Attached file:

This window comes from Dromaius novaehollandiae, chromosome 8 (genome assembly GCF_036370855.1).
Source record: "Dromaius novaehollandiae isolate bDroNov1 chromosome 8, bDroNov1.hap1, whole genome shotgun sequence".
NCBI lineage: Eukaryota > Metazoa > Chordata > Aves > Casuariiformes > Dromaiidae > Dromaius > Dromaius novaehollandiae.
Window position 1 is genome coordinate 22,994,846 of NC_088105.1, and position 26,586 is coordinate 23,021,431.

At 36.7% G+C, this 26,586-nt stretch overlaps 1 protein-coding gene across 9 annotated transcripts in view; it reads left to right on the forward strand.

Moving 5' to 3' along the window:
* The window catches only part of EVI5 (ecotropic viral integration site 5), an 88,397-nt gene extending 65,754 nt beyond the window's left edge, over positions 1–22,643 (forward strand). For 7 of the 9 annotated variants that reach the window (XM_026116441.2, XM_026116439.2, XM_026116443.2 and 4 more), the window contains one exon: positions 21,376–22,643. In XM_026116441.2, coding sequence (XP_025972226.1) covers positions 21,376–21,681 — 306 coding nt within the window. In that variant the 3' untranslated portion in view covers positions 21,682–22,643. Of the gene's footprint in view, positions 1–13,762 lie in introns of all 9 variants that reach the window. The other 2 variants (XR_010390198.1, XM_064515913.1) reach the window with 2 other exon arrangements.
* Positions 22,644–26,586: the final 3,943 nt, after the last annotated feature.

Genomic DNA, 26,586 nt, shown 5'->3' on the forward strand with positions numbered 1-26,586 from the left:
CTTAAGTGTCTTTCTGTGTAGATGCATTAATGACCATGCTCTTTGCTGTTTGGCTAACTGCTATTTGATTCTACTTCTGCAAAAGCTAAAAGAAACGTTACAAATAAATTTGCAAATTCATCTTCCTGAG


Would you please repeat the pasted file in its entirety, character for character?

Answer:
This window comes from Dromaius novaehollandiae, chromosome 8 (genome assembly GCF_036370855.1).
Source record: "Dromaius novaehollandiae isolate bDroNov1 chromosome 8, bDroNov1.hap1, whole genome shotgun sequence".
NCBI lineage: Eukaryota > Metazoa > Chordata > Aves > Casuariiformes > Dromaiidae > Dromaius > Dromaius novaehollandiae.
Window position 1 is genome coordinate 22,994,846 of NC_088105.1, and position 26,586 is coordinate 23,021,431.

At 36.7% G+C, this 26,586-nt stretch overlaps 1 protein-coding gene across 9 annotated transcripts in view; it reads left to right on the forward strand.

Moving 5' to 3' along the window:
* The window catches only part of EVI5 (ecotropic viral integration site 5), an 88,397-nt gene extending 65,754 nt beyond the window's left edge, over positions 1–22,643 (forward strand). For 7 of the 9 annotated variants that reach the window (XM_026116441.2, XM_026116439.2, XM_026116443.2 and 4 more), the window contains one exon: positions 21,376–22,643. In XM_026116441.2, coding sequence (XP_025972226.1) covers positions 21,376–21,681 — 306 coding nt within the window. In that variant the 3' untranslated portion in view covers positions 21,682–22,643. Of the gene's footprint in view, positions 1–13,762 lie in introns of all 9 variants that reach the window. The other 2 variants (XR_010390198.1, XM_064515913.1) reach the window with 2 other exon arrangements.
* Positions 22,644–26,586: the final 3,943 nt, after the last annotated feature.

Genomic DNA, 26,586 nt, shown 5'->3' on the forward strand with positions numbered 1-26,586 from the left:
CTTAAGTGTCTTTCTGTGTAGATGCATTAATGACCATGCTCTTTGCTGTTTGGCTAACTGCTATTTGATTCTACTTCTGCAAAAGCTAAAAGAAACGTTACAAATAAATTTGCAAATTCATCTTCCTGAG